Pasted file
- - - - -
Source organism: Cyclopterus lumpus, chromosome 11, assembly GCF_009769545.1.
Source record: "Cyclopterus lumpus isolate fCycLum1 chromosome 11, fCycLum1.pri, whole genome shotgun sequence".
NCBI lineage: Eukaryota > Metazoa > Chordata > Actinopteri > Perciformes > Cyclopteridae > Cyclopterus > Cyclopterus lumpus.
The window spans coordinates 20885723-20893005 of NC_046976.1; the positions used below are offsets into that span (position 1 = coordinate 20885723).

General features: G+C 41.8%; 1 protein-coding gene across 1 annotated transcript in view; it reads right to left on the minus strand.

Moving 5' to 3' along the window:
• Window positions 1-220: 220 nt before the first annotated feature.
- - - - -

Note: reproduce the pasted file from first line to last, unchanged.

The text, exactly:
Source organism: Cyclopterus lumpus, chromosome 11, assembly GCF_009769545.1.
Source record: "Cyclopterus lumpus isolate fCycLum1 chromosome 11, fCycLum1.pri, whole genome shotgun sequence".
NCBI lineage: Eukaryota > Metazoa > Chordata > Actinopteri > Perciformes > Cyclopteridae > Cyclopterus > Cyclopterus lumpus.
The window spans coordinates 20885723-20893005 of NC_046976.1; the positions used below are offsets into that span (position 1 = coordinate 20885723).

General features: G+C 41.8%; 1 protein-coding gene across 1 annotated transcript in view; it reads right to left on the minus strand.

Moving 5' to 3' along the window:
• Window positions 1-220: 220 nt before the first annotated feature.